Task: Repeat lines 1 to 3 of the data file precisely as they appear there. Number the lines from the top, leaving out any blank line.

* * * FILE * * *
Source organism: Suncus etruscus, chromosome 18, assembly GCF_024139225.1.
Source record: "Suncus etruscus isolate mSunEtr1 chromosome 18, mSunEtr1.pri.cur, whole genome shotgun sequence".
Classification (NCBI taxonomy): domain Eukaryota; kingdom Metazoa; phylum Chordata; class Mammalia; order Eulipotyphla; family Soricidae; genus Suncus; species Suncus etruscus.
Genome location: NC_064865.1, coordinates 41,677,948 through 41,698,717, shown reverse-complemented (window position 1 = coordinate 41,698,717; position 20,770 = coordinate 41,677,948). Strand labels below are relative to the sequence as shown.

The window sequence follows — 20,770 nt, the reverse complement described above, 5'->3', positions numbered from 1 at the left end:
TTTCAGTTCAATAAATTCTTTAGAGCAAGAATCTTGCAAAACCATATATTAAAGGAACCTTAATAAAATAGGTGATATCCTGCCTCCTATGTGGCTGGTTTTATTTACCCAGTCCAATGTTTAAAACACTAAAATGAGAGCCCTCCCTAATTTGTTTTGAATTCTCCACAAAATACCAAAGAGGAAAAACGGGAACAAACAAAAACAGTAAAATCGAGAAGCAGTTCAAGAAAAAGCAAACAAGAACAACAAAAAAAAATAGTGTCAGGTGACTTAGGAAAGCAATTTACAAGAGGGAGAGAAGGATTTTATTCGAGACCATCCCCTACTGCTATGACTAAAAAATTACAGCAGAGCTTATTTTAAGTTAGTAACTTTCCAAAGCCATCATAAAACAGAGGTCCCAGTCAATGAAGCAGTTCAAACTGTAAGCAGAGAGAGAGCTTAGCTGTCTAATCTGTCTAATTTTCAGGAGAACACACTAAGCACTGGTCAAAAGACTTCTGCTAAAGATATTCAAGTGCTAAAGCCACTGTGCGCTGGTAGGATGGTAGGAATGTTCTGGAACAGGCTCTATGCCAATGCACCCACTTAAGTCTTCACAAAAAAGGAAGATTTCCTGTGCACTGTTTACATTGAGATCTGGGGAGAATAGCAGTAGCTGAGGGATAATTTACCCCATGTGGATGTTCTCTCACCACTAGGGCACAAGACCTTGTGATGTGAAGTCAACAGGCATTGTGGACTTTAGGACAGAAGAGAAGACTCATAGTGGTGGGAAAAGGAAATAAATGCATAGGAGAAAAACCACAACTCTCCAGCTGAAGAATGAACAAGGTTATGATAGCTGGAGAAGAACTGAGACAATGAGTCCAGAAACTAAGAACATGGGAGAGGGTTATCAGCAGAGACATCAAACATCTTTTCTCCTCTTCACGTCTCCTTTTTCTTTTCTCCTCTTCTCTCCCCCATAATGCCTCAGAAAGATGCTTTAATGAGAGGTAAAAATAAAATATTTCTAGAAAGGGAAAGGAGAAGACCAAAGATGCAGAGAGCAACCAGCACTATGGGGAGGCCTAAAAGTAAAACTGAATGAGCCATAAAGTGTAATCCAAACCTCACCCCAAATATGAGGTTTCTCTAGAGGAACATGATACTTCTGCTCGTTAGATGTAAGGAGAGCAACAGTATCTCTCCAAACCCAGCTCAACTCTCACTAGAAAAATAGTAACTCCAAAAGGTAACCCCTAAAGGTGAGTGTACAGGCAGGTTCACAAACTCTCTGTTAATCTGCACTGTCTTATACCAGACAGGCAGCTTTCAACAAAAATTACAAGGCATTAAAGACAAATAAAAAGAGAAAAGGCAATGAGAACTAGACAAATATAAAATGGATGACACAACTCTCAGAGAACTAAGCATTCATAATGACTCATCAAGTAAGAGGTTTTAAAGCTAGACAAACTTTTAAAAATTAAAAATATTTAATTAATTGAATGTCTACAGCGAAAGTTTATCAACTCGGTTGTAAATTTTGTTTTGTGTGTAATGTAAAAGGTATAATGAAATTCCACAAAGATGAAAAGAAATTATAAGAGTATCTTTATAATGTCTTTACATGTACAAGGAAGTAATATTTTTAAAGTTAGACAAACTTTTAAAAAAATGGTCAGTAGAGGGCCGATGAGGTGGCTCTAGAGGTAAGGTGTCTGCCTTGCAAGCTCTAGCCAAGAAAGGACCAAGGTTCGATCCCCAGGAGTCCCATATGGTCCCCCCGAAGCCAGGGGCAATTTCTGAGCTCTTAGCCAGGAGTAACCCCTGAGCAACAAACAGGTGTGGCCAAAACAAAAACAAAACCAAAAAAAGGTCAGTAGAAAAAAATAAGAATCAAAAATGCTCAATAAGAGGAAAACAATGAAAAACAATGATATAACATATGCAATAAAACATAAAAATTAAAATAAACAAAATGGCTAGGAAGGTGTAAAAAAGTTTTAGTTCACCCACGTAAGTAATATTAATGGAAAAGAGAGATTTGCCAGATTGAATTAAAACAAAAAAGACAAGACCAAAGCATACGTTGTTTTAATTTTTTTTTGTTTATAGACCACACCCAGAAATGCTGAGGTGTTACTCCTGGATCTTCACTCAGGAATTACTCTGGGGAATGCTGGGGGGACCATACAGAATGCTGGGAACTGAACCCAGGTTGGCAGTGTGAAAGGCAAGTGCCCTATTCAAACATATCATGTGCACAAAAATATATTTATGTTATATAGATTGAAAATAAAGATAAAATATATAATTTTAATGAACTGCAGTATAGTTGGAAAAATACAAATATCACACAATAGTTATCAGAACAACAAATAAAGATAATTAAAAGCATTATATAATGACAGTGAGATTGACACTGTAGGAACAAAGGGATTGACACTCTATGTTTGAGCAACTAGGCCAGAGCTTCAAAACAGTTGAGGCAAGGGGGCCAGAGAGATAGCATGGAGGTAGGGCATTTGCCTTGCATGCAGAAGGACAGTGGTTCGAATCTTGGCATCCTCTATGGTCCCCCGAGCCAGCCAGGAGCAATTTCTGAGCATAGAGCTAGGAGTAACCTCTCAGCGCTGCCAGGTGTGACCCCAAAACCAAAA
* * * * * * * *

Source organism: Suncus etruscus, chromosome 18, assembly GCF_024139225.1.
Source record: "Suncus etruscus isolate mSunEtr1 chromosome 18, mSunEtr1.pri.cur, whole genome shotgun sequence".
Classification (NCBI taxonomy): domain Eukaryota; kingdom Metazoa; phylum Chordata; class Mammalia; order Eulipotyphla; family Soricidae; genus Suncus; species Suncus etruscus.